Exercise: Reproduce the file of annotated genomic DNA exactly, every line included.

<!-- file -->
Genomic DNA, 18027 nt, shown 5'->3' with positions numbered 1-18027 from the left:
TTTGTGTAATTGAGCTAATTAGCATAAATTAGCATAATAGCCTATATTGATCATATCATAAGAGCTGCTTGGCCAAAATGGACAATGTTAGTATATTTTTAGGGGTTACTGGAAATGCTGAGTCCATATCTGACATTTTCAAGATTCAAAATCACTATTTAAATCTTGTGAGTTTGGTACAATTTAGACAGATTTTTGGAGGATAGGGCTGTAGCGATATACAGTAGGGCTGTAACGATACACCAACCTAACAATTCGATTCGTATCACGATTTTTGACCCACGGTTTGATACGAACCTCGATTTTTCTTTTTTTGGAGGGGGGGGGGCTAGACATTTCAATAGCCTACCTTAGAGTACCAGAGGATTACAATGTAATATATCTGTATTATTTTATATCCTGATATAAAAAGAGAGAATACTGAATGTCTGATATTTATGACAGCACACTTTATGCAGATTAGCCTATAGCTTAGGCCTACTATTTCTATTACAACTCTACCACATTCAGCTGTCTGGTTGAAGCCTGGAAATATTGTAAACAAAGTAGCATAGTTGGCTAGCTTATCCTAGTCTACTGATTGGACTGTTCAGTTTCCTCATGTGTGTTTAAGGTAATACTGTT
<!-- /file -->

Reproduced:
Genomic DNA, 18027 nt, shown 5'->3' with positions numbered 1-18027 from the left:
TTTGTGTAATTGAGCTAATTAGCATAAATTAGCATAATAGCCTATATTGATCATATCATAAGAGCTGCTTGGCCAAAATGGACAATGTTAGTATATTTTTAGGGGTTACTGGAAATGCTGAGTCCATATCTGACATTTTCAAGATTCAAAATCACTATTTAAATCTTGTGAGTTTGGTACAATTTAGACAGATTTTTGGAGGATAGGGCTGTAGCGATATACAGTAGGGCTGTAACGATACACCAACCTAACAATTCGATTCGTATCACGATTTTTGACCCACGGTTTGATACGAACCTCGATTTTTCTTTTTTTGGAGGGGGGGGGGCTAGACATTTCAATAGCCTACCTTAGAGTACCAGAGGATTACAATGTAATATATCTGTATTATTTTATATCCTGATATAAAAAGAGAGAATACTGAATGTCTGATATTTATGACAGCACACTTTATGCAGATTAGCCTATAGCTTAGGCCTACTATTTCTATTACAACTCTACCACATTCAGCTGTCTGGTTGAAGCCTGGAAATATTGTAAACAAAGTAGCATAGTTGGCTAGCTTATCCTAGTCTACTGATTGGACTGTTCAGTTTCCTCATGTGTGTTTAAGGTAATACTGTT